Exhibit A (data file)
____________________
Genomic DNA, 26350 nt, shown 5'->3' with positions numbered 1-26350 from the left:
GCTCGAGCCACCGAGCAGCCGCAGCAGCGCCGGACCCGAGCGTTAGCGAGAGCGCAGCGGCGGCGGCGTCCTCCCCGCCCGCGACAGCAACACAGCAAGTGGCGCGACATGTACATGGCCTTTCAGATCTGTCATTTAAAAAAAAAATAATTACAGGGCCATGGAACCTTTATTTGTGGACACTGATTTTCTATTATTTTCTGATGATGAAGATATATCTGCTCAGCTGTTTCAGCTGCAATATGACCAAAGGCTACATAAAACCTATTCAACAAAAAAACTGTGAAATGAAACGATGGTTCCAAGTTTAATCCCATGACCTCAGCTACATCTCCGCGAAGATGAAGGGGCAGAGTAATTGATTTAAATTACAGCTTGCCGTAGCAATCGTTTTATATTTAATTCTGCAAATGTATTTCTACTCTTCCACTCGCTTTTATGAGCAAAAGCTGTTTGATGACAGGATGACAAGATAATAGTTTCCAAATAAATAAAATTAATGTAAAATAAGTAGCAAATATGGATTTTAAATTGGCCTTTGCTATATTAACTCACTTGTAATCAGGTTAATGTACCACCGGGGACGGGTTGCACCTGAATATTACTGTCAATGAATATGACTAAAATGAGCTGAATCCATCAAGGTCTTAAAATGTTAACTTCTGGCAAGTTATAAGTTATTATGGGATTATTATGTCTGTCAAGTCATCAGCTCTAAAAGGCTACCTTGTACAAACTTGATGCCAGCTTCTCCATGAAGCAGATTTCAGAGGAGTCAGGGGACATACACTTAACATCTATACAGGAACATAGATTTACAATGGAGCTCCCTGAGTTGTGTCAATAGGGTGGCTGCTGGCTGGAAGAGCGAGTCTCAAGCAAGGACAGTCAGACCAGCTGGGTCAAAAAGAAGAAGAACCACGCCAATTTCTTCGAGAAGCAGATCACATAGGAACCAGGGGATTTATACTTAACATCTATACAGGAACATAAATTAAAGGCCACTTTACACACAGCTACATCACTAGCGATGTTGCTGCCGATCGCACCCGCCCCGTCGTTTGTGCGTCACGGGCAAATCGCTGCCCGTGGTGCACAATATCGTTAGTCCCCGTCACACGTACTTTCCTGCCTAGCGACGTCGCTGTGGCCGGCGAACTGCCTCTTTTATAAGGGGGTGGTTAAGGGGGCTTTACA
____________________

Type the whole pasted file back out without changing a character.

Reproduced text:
Genomic DNA, 26350 nt, shown 5'->3' with positions numbered 1-26350 from the left:
GCTCGAGCCACCGAGCAGCCGCAGCAGCGCCGGACCCGAGCGTTAGCGAGAGCGCAGCGGCGGCGGCGTCCTCCCCGCCCGCGACAGCAACACAGCAAGTGGCGCGACATGTACATGGCCTTTCAGATCTGTCATTTAAAAAAAAAATAATTACAGGGCCATGGAACCTTTATTTGTGGACACTGATTTTCTATTATTTTCTGATGATGAAGATATATCTGCTCAGCTGTTTCAGCTGCAATATGACCAAAGGCTACATAAAACCTATTCAACAAAAAAACTGTGAAATGAAACGATGGTTCCAAGTTTAATCCCATGACCTCAGCTACATCTCCGCGAAGATGAAGGGGCAGAGTAATTGATTTAAATTACAGCTTGCCGTAGCAATCGTTTTATATTTAATTCTGCAAATGTATTTCTACTCTTCCACTCGCTTTTATGAGCAAAAGCTGTTTGATGACAGGATGACAAGATAATAGTTTCCAAATAAATAAAATTAATGTAAAATAAGTAGCAAATATGGATTTTAAATTGGCCTTTGCTATATTAACTCACTTGTAATCAGGTTAATGTACCACCGGGGACGGGTTGCACCTGAATATTACTGTCAATGAATATGACTAAAATGAGCTGAATCCATCAAGGTCTTAAAATGTTAACTTCTGGCAAGTTATAAGTTATTATGGGATTATTATGTCTGTCAAGTCATCAGCTCTAAAAGGCTACCTTGTACAAACTTGATGCCAGCTTCTCCATGAAGCAGATTTCAGAGGAGTCAGGGGACATACACTTAACATCTATACAGGAACATAGATTTACAATGGAGCTCCCTGAGTTGTGTCAATAGGGTGGCTGCTGGCTGGAAGAGCGAGTCTCAAGCAAGGACAGTCAGACCAGCTGGGTCAAAAAGAAGAAGAACCACGCCAATTTCTTCGAGAAGCAGATCACATAGGAACCAGGGGATTTATACTTAACATCTATACAGGAACATAAATTAAAGGCCACTTTACACACAGCTACATCACTAGCGATGTTGCTGCCGATCGCACCCGCCCCGTCGTTTGTGCGTCACGGGCAAATCGCTGCCCGTGGTGCACAATATCGTTAGTCCCCGTCACACGTACTTTCCTGCCTAGCGACGTCGCTGTGGCCGGCGAACTGCCTCTTTTATAAGGGGGTGGTTAAGGGGGCTTTACA